For many years there has been a need for aluminum sheet and plate alloys that would offer, for high strength welded applications, several distinct benefits over such alloys as 5052 and 6061. Some of the benefits fabricators have been seeking are greater design efficiency, better welding characteristics, good forming properties, excellent resistance to corrosion and the same economy as in other non heat-treatable alloys. Metallurgical research has developed 5083 and 5086 as superior weldable alloys which fill these needs. Both alloys have virtually the same characteristics with 5083 having slightly higher mechanical properties due to the increased manganese content over 5086. Applications: unfired pressure vessels, missile containers, heavy-duty truck and trailer assemblies, boat hulls and superstructures.

5086-H116
Mill Finish
AMS-QQ-A-250/7
Unit of Measure

Specifications

Material

N/A Aluminum

Shapeform

N/A Plate

Series

N/A 5086-H116

Grade

N/A 5086

Temper

N/A H116

Finish

N/A Mill

Thickness

N/A 0.250 inches
6.35 mm

Size

N/A 48 x 96

Width

N/A 48

Length

N/A 96

Sheet Weight per Unit Area

N/A 3.456 lbs/ft²
16.872192 kg/m²

Weight per Plate

N/A 110.59 lbs
50.09727 kg

ASTM Specification

N/A AMS-QQ-A-250/7
ASME SB-209
ASTM B209

Density

N/A 0.096 lbs/in³

Specific Gravity

N/A 2.66

Typical Mechanical Properties

Ultimate Strength

N/A 42 ksi

Yield Strength

N/A 30 ksi

Elongation percent in 2 inches

N/A 12
Modulus of Elasticity1 N/A 10.3 x 102 ksi

Comparative Characteristics and Applications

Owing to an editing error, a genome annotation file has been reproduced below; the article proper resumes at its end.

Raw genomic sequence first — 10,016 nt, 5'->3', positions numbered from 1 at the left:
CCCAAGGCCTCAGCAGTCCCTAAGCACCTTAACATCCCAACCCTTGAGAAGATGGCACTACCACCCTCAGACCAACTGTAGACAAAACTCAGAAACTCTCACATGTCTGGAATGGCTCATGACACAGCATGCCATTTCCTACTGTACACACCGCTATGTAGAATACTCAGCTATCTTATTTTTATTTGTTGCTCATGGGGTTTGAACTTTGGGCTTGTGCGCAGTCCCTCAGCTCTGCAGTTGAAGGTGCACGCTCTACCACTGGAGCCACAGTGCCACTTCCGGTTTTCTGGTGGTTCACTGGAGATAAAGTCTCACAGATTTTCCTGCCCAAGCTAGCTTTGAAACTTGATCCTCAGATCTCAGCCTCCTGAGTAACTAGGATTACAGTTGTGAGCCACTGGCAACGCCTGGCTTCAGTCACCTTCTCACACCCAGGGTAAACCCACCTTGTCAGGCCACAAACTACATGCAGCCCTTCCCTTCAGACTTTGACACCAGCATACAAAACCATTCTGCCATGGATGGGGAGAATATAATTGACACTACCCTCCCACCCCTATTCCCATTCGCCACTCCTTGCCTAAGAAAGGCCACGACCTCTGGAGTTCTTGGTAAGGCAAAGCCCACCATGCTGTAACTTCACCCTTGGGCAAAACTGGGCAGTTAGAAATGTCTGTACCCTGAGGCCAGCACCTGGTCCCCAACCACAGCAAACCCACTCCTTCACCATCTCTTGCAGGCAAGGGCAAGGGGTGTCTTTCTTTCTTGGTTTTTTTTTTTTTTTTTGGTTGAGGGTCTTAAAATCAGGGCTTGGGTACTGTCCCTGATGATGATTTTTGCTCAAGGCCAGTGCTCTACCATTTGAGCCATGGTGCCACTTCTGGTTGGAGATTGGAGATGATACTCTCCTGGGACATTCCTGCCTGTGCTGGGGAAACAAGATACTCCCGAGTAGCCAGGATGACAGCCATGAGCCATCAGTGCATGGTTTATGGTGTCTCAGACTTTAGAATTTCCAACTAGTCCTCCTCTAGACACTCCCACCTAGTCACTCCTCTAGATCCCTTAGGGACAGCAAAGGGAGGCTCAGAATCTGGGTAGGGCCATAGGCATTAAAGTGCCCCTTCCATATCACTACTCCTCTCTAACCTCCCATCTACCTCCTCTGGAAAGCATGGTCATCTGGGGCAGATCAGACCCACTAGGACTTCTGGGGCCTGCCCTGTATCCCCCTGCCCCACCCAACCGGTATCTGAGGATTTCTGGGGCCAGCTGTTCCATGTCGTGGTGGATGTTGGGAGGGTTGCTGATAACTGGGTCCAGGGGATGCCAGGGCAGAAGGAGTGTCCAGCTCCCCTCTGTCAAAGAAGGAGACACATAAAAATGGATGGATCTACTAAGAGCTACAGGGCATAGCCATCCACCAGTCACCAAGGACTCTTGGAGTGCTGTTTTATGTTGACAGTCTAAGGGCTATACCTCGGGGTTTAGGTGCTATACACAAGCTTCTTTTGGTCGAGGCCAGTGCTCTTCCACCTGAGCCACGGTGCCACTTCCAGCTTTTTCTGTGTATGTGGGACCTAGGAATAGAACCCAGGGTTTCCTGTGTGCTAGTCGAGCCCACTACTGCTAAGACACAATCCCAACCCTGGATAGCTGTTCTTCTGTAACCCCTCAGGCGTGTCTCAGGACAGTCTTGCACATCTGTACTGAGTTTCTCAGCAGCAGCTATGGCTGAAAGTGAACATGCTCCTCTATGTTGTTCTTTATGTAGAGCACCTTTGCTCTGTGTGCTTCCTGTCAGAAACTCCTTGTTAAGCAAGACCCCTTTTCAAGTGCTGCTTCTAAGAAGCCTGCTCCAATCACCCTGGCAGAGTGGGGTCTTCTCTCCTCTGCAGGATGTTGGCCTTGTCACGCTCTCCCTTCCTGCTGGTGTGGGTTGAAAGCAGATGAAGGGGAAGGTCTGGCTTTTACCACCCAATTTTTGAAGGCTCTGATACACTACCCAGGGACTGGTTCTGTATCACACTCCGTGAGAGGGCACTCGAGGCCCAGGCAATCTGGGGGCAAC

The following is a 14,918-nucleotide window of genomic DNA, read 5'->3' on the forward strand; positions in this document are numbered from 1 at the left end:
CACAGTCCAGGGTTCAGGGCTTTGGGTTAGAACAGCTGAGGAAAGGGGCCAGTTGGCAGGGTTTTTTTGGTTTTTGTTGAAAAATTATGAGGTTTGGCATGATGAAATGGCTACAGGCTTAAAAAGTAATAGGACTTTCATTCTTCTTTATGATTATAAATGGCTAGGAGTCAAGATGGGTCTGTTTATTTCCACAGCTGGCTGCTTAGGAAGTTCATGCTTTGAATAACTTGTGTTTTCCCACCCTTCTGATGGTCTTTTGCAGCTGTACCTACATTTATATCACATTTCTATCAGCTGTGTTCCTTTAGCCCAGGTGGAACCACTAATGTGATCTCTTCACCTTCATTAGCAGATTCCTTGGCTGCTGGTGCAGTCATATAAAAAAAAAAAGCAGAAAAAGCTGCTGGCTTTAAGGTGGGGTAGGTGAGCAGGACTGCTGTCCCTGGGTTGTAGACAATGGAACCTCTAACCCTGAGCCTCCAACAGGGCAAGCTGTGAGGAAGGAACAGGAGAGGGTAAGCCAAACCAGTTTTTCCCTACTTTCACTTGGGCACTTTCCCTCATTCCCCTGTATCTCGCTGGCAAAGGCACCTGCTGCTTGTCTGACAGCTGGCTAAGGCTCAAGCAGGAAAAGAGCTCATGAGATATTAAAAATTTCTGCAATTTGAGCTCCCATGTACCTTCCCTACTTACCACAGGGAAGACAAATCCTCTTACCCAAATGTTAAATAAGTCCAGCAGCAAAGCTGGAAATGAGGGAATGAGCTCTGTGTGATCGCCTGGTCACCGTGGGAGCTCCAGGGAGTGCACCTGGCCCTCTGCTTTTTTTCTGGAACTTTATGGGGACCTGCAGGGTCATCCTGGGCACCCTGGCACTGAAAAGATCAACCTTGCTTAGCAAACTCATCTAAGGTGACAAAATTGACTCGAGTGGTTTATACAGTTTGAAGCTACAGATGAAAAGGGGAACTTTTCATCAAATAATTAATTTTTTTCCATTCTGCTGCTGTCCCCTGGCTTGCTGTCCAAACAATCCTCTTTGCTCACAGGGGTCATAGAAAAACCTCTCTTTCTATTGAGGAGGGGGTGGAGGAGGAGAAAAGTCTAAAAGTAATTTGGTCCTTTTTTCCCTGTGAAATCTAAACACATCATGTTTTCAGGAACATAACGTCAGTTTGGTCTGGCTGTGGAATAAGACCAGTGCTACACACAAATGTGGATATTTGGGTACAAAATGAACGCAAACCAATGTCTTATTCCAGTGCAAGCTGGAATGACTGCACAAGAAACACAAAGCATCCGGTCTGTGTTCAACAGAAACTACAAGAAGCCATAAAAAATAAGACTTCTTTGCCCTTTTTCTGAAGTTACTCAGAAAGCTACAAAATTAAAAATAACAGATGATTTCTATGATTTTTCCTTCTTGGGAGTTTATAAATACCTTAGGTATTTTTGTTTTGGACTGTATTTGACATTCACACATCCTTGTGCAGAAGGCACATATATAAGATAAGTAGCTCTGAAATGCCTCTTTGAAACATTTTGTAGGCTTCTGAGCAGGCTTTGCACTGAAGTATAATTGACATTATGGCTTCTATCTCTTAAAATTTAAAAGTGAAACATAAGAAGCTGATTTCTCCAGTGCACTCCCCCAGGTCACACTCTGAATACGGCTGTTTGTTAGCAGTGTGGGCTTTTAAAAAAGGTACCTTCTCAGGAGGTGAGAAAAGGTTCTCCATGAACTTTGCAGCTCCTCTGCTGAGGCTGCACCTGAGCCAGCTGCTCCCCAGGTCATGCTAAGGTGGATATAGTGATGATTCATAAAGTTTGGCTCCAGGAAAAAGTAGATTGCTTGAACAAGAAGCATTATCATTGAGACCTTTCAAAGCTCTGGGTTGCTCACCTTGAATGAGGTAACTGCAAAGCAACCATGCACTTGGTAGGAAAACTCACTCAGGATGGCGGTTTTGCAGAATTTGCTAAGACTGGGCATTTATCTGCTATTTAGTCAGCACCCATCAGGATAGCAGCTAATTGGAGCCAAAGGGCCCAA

Resistance to Corrosion - General2 N/A A
Stress Corrosion Cracking3 N/A A
Workability (Cold)4 N/A B

Mechinability

N/A D
Brazeability5 N/A D
Gas Weldability6 N/A C
Arc Weldability7 N/A A
Resistance Spot and Seam Weldability8 N/A A

Applications

N/A Unfired, welded pressure vessels, marine, auto aircraft cryogenics, TV, towers, drilling rigs, transportation, equipment, missile components

Aluminum Alloy Designations

N/A

    The aluminum industry uses a four-digit index system for the designation of its wrought aluminum alloys.
    As outlined below, the first digit indicates the alloy group according to the major alloying elements.

    1xxx Series
    In this group minimum aluminum content is 99% and there is no major alloying element. The second digit indicates modifications in impurity limits. If the second digit is zero, there is no special control on individual impurities. Digits 1 through 9, which are assigned consecutively as needed, indicate special control of one or more individual impurities. The last two digits indicate specific minimum aluminum content. Although the absolute minimum aluminum content in this group is 99%, the minimum for certain grades is higher than 99%, and the last two digits represent the hundredths of a per cent over 99. Thus, 1030 would indicate 99.30% minimum aluminum. without special control on individual impurities. The designations 1130, 1230, 1330, etc.. indicate the same purity with special control on one or more impurities. Likewise 1100 indicates minimum aluminum content of 99.00% with individual impurity control.